16. Output Devices • Plotters Typically, produce paper copies of large format (C-, D- and E-sizes and nonstandard sizes) finished drawings. • Printers Produce a small format (A- or B-size) hardcopy of geometric models, sketches and drawings.

17. Reported Benefits of CAD • Increased the productivity of the designer (CAD improves conceptualization) • Enhanced design quality (variety of design and analysis) • Improved design documentation (legibility, fewer errors, standardization) • Development of manufacturing data base

18. ANSI Y14.xX Standard ISO Standard Datum Geometric Characteristic Dimensional Tolerances Engineering Drawing - Fig 2.2

19. Geometric Modeling Techniques • Representation Techniques • 2D Multiple Views (projections) • 3D Wire Frame Model • 3D Surface Model • 3D Solid Model

20. 2D Multiple Views (example) Convention? Top Front Right Side Orthographic Projection Isometric View More projections maybe needed for more complicated objects

21. 2D Multiple Views (projections) • 2D views of 3D geometry (Fig 2.3) • Objects are represented by points (vertices), lines (edges) and • curves (primitives) • Drafting oriented (limited use in design) • No relations between points and lines (connectivity) in the • different views (not 3D part?) • Used for NC sheet metal

22. 3-D Wire frames (Fig 2.5)

23. 3-D Wire frames (Fig 2.6 & 2.7)

24. 3-D Wire frames • Stick or wire diagrams represent objects (connect dots – no information about surfaces ‘meaningless objects’) • Points and lines (vertices and edges) are the primitives and are defined in 3D • Ambiguous and incomplete representation • Hidden lines can be removed to improve visualization of shape (colors?) • Simple to create and manipulate

25. 3-D Surface Model • Include information about surfaces • Data (vertices & edges) is entered in an ordered manner to define surfaces. • The modeler does not recognize inside or outside of an • object (does not store topology – relationship between • primitives) • The modeler can not determine the physical properties of the object • Adequate for NC machining

26. 3-D Solid Models • Offer complete and unambiguous definition of solids – construct a realizable solid • Six methods are available to construct models, the following are the most used • Pure Primitive Instancing (PPI) • Sweeping (S) • Constructive Solid Geometry (CSG) • Boundary Representation (BREP)

27. Pure Primitive Instancing (PPI) PPI involves recalling the already stored primitive solids (Fig 2.24) . Primitive solids include cubes, spheres, cylinders, and others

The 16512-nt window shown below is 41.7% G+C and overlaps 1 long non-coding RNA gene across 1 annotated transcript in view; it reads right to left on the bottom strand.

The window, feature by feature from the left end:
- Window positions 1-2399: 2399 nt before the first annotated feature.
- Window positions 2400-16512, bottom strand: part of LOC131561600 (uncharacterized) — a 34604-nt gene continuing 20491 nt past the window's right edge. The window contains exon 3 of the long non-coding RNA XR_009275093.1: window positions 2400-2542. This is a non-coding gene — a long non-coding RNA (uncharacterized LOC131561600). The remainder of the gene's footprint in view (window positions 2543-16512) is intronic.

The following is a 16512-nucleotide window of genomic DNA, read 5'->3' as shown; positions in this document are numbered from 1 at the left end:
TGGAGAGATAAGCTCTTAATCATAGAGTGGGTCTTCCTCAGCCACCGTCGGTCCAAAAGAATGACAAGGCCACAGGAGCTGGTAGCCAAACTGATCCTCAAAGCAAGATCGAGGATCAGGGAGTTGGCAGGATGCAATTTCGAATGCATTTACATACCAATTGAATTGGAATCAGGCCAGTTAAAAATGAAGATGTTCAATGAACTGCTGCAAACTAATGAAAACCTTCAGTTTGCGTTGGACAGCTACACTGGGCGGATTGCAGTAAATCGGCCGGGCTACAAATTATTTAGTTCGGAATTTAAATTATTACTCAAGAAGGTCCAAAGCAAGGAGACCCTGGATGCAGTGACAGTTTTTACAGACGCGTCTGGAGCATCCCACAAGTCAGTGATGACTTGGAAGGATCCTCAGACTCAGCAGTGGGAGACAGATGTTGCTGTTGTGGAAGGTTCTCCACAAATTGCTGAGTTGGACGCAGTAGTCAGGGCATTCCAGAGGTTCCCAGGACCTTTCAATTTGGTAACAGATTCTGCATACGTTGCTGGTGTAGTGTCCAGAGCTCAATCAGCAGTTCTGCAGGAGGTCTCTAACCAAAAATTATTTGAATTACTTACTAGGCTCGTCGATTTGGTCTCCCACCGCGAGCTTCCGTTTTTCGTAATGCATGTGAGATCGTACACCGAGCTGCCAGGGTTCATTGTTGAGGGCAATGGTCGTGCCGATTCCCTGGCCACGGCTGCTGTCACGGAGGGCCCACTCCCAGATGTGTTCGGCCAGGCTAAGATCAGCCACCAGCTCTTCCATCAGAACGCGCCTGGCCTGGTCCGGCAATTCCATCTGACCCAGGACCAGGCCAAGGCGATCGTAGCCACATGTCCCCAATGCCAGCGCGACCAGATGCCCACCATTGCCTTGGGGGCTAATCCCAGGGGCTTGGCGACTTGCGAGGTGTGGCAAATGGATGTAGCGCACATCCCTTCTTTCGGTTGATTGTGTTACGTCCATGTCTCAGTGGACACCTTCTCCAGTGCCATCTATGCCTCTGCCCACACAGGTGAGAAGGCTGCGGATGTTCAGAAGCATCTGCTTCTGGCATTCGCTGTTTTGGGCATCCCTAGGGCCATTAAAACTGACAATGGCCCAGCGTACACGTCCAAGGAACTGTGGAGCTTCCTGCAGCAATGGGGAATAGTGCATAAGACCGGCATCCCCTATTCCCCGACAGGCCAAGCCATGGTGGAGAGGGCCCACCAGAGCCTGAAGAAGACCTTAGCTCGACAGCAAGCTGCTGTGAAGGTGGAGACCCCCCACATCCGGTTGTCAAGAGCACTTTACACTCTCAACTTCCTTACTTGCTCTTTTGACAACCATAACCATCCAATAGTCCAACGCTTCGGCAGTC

28. Sweeping (S) • Sweeping refers to generation of volumes by moving polygon or polyhedron into space (Fig 2.26) Fig 2.26 Sweeping Examples

29. Constructive Solid Geometry (CSG) • CSG uses Boolean operations on solids (PPI and others) Fig 2.27 2-D • Boolean Operations addition (+ or  ) subtraction (-) intersection (* or ) 3-D

30. Boundary Representation (BREP) • BREP enters all bounding edges (in a specific order) for all surfaces to create valid volume (realizable volume) • BREP stores the actual part(vertices, edges, faces, dimensions, topology,etc-)

31. E2 F1 E1 E3 3D Solid Modeler: Storage of Data Base • Two forms of data base storage CSG and BREP (similar in concepts to construction techniques) (Fig 2.30) • CSG stores the instruction for how to make the part (implicit) • BREP stores the actual part data (vertices, edges, and faces); geometry and topology (explicit) • BREP database is Larger than CSG • Efficiency of data structure is measured by ? • Example (Fig 2.31 ) • BREP of cylinder (what about sphere or cone?) Most modern modelers provide several types of construction techniques, but immediately convert each type to an internal B-Rep data structure.

32. Validity Check • A solid modeler must guarantee that the object created is, in fact, a real (valid) solid object. • Euler's equation can be used on B-Rep data (available directly or extracted from CSG models) to validate that a model represents a real polyhedron. • For simple polyhedron V – E + F = 2 • For multiple polyhedra V – E + F – H + 2P – 2S = 0 V = No. of vertices E = No. of edges F = No. of faces H = No. interior loops (connected edges) P= No. of passage ways S = No. exterior shell (connected surfaces)